Volkswagen accused of dodging emission rules

The EPA said the automaker used software to detect when the car is having its emission testing in order to switch on emission controls.
The EPA said the automaker used software to detect when the car is having its emission testing in order to switch on emission controls. PHOTO: REUTERS

US orders carmaker to recall half a million diesel-powered cars with 'illegal software'

WASHINGTON • The Obama administration has directed Volkswagen to recall nearly half a million cars, saying the automaker illegally installed software in its diesel-powered cars to evade standards for reducing smog.

The Environmental Protection Agency (EPA) accused the German automaker last Friday of using software to detect when the car is undergoing its periodic state emission testing. Only during such tests are the cars' full emission control systems turned on.

During normal driving situations, the controls are turned off, allowing the cars to spew as much as 40 times the pollution allowed under the Clean Air Act, the EPA said.

"We expected better from Volkswagen," said Ms Cynthia Giles, the EPA's assistant administrator for the Office of Enforcement and Compliance. She called the automaker's actions "a threat to public health".

Agency officials issued the car company a notice of violation and said it had admitted to the use of a defeat device. The recall involves four-cylinder Volkswagen and Audi vehicles from model years 2009 to this year.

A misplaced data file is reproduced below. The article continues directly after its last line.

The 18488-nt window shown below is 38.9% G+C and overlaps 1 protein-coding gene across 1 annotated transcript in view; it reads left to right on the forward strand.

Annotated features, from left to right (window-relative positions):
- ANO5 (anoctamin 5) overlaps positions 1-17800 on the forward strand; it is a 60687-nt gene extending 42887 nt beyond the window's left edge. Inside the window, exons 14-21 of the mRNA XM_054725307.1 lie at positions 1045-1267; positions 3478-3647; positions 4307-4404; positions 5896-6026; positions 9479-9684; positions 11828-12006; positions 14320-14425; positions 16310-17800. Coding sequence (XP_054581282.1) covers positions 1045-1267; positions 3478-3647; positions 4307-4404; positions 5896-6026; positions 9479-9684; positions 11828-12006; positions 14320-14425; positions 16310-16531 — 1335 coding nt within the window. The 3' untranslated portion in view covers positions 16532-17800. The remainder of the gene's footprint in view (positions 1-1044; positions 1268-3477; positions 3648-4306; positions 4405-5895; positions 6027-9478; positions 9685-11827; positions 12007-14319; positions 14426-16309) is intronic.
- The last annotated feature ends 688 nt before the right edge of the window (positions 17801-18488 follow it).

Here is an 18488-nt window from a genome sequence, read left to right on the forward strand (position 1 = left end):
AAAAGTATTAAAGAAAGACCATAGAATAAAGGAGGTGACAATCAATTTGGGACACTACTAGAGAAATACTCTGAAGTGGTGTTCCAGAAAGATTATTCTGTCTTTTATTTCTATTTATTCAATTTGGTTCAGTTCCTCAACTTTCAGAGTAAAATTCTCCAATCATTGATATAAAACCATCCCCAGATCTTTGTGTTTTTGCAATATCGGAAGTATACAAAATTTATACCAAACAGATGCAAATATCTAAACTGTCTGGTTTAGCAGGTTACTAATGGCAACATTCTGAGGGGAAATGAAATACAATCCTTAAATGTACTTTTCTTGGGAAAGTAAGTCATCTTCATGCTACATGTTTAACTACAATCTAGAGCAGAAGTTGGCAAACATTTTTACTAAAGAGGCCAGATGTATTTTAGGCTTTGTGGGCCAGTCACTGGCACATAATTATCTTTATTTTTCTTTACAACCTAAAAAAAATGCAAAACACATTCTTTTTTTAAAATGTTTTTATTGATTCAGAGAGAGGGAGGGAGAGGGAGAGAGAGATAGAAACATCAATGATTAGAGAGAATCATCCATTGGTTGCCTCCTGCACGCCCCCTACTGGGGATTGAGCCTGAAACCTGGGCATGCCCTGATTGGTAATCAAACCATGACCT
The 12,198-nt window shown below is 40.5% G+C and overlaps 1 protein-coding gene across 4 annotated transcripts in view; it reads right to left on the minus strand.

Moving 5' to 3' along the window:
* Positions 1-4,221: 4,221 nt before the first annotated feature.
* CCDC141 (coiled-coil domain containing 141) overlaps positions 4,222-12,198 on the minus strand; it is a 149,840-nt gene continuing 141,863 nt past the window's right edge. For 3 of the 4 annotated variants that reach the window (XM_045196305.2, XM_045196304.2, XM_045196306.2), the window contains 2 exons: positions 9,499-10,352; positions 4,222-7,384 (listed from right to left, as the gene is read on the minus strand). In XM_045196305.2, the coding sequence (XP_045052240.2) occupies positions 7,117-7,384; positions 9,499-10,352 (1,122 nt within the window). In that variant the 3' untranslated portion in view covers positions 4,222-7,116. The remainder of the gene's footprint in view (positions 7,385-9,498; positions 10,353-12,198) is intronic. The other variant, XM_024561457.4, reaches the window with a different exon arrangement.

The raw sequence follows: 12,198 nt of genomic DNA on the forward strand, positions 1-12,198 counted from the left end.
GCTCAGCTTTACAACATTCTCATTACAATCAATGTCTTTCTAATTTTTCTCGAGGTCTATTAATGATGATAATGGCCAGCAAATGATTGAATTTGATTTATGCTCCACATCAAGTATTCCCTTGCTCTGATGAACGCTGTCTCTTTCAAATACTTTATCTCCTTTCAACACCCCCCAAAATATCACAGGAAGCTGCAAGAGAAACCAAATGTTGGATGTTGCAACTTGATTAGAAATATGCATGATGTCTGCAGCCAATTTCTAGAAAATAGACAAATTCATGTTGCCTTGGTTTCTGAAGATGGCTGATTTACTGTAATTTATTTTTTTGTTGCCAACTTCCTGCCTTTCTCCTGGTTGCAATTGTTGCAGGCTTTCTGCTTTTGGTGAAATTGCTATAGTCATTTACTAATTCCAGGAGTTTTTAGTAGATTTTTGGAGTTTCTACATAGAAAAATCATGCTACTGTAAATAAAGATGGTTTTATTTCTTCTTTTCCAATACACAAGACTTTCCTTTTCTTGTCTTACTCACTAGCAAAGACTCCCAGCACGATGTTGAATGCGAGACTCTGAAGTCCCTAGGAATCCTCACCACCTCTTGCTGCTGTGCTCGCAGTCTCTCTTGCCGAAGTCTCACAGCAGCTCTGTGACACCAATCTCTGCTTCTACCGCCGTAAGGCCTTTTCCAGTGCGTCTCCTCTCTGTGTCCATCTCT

A spokesman for Volkswagen confirmed that the company had received the notice and said the automaker was cooperating with the investigation. She declined to comment further on the case.

The software was designed to conceal the cars' emission of the pollutant nitrogen oxide, which contributes to the creation of ozone and smog. The pollutants are linked to a range of health problems, including asthma attacks, other respiratory diseases and premature death.

Experts in automotive technology said that disengaging the pollution controls on a diesel-fuelled car can yield better performance, including increased torque and acceleration. "When the pollution controls are functioning on these vehicles, there's a trade-off between performance and emissions," said Mr Drew Kodjak, executive director of the International Council on Clean Transportation, a research group. "This is cutting corners."

It was Mr Kodjak's group, in conducting research on diesel vehicles, that first noticed the discrepancy between Volkswagen's emissions in testing laboratories and on the road. They brought the issue to the attention of the EPA, which conducted further tests on the cars, and ultimately discovered the use of the defeat device software.

California has issued a separate notice of violation to the company. California, the EPA and the Justice Department are working together on an investigation of the allegations. Over the next year, EPA officials said that owners of the affected vehicles should expect to receive recall notices from the company, including information about how to get their cars repaired at no cost to them.

The recall covers roughly 482,000 diesel passenger cars sold in the United States since 2009.

Last Friday's notice of violation was the Obama administration's "opening salvo" in the Volkswagen case, said Mr Thomas Reynolds, an EPA spokesman. The Justice Department's investigation could ultimately result in fines or penalties for the company.

Under the terms of the Clean Air Act, the Justice Department could impose fines of as much as US$37,500 (S$52,200) for each recalled vehicle, for a possible total penalty of as much as US$18 billion.


A version of this article appeared in the print edition of The Sunday Times on September 20, 2015, with the headline 'Volkswagen accused of dodging emission rules'. Print Edition | Subscribe